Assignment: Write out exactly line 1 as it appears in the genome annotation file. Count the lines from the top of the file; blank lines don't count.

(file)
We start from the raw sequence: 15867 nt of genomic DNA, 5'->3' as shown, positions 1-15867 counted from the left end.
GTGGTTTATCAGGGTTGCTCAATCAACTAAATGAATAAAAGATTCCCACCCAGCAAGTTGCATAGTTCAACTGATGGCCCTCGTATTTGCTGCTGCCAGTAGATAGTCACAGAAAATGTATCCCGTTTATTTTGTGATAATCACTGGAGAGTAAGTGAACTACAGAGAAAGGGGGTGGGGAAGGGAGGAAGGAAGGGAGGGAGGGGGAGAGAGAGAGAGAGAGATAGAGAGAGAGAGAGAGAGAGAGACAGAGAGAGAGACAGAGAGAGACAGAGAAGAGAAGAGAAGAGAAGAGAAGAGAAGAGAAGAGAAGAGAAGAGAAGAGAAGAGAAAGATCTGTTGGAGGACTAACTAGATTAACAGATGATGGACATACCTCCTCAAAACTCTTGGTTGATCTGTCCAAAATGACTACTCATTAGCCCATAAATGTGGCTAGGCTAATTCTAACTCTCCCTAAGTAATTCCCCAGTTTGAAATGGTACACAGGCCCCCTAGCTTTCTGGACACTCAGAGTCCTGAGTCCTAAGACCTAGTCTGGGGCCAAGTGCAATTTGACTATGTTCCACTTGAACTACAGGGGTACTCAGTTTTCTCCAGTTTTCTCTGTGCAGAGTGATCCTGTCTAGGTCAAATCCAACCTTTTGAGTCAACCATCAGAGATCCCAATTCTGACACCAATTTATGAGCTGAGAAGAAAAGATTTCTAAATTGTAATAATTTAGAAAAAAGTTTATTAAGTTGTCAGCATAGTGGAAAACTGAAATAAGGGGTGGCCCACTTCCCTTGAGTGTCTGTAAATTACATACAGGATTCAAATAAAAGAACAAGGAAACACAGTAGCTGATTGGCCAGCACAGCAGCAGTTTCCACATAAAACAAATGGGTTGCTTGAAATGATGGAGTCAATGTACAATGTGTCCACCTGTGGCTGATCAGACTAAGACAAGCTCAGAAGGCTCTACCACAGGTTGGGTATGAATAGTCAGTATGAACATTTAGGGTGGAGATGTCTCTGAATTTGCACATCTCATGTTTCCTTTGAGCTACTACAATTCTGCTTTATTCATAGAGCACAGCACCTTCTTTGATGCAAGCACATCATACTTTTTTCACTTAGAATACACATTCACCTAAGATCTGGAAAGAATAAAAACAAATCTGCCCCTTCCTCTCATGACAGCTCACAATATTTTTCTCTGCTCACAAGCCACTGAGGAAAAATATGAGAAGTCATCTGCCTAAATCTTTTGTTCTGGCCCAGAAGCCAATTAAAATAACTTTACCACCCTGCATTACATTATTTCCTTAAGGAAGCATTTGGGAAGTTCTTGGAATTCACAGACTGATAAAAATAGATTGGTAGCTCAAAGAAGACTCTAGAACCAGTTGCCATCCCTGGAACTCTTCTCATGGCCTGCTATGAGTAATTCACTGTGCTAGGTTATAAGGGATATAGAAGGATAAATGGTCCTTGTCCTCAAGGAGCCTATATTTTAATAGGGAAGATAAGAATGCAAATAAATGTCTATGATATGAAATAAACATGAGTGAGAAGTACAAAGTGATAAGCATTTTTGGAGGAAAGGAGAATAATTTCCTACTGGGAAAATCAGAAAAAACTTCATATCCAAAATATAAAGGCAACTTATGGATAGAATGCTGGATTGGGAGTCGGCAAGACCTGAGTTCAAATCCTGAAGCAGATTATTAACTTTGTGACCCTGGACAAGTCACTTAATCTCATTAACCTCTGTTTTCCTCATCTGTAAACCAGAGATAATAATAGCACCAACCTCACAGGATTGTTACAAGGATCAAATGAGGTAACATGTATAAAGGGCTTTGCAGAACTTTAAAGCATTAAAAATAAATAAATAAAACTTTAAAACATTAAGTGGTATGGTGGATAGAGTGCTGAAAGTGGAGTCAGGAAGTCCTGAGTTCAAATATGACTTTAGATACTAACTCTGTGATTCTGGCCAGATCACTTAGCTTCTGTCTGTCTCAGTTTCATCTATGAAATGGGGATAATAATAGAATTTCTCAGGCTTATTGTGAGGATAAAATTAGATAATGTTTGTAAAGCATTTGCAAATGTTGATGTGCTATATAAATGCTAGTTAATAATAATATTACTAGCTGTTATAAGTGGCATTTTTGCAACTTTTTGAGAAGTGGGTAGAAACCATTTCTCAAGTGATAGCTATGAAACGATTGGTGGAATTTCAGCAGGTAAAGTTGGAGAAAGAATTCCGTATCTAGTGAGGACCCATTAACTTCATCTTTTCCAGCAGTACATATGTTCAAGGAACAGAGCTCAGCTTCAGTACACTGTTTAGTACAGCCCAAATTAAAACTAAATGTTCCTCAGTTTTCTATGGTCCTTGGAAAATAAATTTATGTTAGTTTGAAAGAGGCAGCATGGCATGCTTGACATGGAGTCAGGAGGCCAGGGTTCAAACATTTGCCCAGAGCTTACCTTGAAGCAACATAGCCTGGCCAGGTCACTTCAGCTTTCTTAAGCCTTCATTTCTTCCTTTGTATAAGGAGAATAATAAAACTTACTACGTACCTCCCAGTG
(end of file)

We start from the raw sequence: 15867 nt of genomic DNA, 5'->3' as shown, positions 1-15867 counted from the left end.